Disappointment with the Ontario Autism Program

Disappointment with the Ontario Autism Program

On December 7th, the Ontario Government announced an update to the Ontario Autism Program stating that parents now have more choice: ABA or ABA. Autistics for Autistics (A4A) responded with a Position Statement. Now, Ontario Parents of Autistics (OPA) have also responded with a Position Statement as well.

On Thursday’s Tele Town Hall meeting, it was disappointing to hear Minister Couteau emphatically state that he has been clear from the beginning that the Ontario Autism Program will only cover Applied Behavioural Analysis (ABA) services, and that the program is only for young children.
What was promising was that after many callers inquired about the restriction of choice to behavioural services, the lack of consultation with autistics themselves, and the age of those served, the Minister said that he is open to another round of talks with the public about other services that would be helpful.
This is a step forward and a CALL TO ACTION for parents, autistics, and service providers to voice your concerns and suggestions for autism supports, services, and interventions in Ontario. Please REGISTER when registration is posted for next Wednesday’s (January 17th) virtual Tele Town Hall conference call HERE and tell the Minister that the program should cover a range of well-researched and cited services and supports shown to be effective–NOT just ABA. Ontarians want real CHOICE!
Fall 2017 Bulletin now available

Fall 2017 Bulletin now available

The Fall edition of the Autism D.A.T.A. bulletin is available! This issue features four North American schools that use the Developmental, Individual differences, Relationship-based (DIR) Model and a piece about Foundation Academics. CLICK HERE to view the Fall 2017 bulletin. You can also SIGN UP to receive an email when the next Bulletin is published.

Spring 2017 Bulletin now available

Spring 2017 Bulletin now available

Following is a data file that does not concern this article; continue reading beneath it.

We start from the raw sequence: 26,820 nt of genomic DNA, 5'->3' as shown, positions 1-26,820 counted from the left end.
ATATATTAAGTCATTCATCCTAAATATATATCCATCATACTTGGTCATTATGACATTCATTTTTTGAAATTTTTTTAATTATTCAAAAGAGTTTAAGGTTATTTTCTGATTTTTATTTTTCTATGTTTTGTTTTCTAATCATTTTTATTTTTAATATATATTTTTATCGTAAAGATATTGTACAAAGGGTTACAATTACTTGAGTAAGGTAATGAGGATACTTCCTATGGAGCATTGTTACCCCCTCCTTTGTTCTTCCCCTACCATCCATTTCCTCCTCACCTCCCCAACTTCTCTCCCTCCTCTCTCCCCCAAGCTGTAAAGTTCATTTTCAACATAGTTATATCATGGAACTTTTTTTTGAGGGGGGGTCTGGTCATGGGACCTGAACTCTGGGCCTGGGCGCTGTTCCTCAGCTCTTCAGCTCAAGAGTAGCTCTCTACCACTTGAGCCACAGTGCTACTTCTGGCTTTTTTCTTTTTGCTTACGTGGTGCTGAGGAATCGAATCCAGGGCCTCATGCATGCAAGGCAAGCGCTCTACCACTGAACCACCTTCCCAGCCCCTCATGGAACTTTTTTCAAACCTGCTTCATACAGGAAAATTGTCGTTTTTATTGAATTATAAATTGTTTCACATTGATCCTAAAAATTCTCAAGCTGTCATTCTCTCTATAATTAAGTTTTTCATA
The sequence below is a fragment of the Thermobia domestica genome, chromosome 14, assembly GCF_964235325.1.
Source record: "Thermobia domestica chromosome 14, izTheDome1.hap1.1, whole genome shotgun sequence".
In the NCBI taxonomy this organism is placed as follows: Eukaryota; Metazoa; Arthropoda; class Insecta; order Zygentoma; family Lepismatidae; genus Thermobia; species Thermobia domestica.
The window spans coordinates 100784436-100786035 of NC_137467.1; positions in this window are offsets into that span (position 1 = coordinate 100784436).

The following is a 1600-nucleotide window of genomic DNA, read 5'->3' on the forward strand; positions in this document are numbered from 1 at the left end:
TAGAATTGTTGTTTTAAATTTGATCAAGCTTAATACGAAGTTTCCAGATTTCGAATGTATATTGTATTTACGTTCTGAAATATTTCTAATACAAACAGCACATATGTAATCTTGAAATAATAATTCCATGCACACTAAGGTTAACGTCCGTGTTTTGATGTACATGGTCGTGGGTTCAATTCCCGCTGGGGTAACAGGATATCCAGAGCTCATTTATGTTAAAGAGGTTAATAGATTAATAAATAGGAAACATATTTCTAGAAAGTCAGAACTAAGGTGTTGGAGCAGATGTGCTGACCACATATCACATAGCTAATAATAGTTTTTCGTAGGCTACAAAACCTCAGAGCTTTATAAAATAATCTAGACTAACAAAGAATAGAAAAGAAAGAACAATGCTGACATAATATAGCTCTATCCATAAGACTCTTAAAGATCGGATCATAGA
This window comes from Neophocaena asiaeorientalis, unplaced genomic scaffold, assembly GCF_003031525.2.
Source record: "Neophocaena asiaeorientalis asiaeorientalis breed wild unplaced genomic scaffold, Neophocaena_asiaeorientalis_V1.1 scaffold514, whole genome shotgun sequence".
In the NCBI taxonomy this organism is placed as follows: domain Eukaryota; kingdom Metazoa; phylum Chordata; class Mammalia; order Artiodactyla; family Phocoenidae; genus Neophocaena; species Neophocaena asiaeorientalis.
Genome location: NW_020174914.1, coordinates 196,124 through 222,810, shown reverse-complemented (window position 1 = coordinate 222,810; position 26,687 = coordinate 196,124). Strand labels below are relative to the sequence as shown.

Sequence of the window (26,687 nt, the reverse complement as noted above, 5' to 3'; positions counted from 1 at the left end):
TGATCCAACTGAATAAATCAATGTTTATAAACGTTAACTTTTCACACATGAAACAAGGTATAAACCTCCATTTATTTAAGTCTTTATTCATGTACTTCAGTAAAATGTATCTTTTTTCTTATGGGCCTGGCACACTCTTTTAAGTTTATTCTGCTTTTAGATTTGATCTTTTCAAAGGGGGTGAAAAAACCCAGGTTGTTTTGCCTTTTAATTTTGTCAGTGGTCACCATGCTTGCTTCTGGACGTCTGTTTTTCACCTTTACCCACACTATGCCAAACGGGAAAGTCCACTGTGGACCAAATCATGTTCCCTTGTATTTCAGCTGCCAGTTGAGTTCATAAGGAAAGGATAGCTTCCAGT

The Spring edition of the Autism D.A.T.A. bulletin is available! This issue features the Infant and Early Childhood Development graduate program at Fielding University and the research of its students. CLICK HERE to view the Spring 2017 bulletin. You can also SIGN UP to receive an email when the next Bulletin is published.

Why Do We Advocate for Parent Choice in Funding for Autism Therapies?

Why Do We Advocate for Parent Choice in Funding for Autism Therapies?

When parents get a diagnosis of autism spectrum disorder (ASD), a panic ensues and the scrambling begins. In Ontario, Canada, we are told to get on the wait list for ABA or IBI therapy (Applied Behavioural Analysis or Intense Behavioural Intervention). Most parents don’t even stop to consider alternatives, because none are offered.

Here at Autism D.A.T.A., we advocate for a developmental approach to autism intervention and so does the Association for Developmental Autism Programs and Therapies (ADAPT), our “sister site” in Manitoba. This week, its parent advocate published a nice piece outlining some differences between behavioural and developmental therapies, drawing from her experience with both.

Please click on the title in the blue button below to read the blog post:

I hope that you found ADAPT’s blog informative and helpful. You can learn more about the Developmental Approach to autism intervention at Affect Autism by clicking HERE and THERE.

Stay tuned for the Winter 2017 Bulletin coming this month at Autism D.A.T.A….

Canadians: Have Your Say in Canada’s Future Accessibility Legislation

Canadians: Have Your Say in Canada’s Future Accessibility Legislation

Autism DATA is borrowing from the Association for Developmental Autism Programs and Therapies, ADAPT Manitoba to bring you this important news about voicing your thoughts for the future of Canada’s Accessibility legislation. Thank you to ADAPT for this important blog post:

Our Federal government is planning on creating legislation to protect the rights of people with disabilities.

Citizens are invited to give input as to what this legislation should look like.

From the government website:

Many Canadians continue to face barriers that affect their ability to participate in daily activities that most people take for granted. These could include:

  • physical and architectural barriers that impede the ability to move freely in the built environment, use public transportation, access information or use technology;
  • attitudes, beliefs and misconceptions that some people may have about people with disabilities and what they can and cannot do; and
  • outdated policies and practices that do not take into account the varying abilities and disabilities that people may have.

ADAPT would suggest that there are some significant gaps for children:  restrictions on the accessibility of therapy for children with autism, and barriers within the school system created by funding and lack of understanding among some professionals…

The opportunity to comment is open until February 2017.  You can fill out an online survey here, or join ASAN Winnipeg on January 19 as they work through responses together.  Check their Facebook page for details.

Please take the time to share your thoughts.  This legislation will lay important groundwork for the future.

Thank you to ADAPT Manitoba for the reminder about this important and timely opportunity.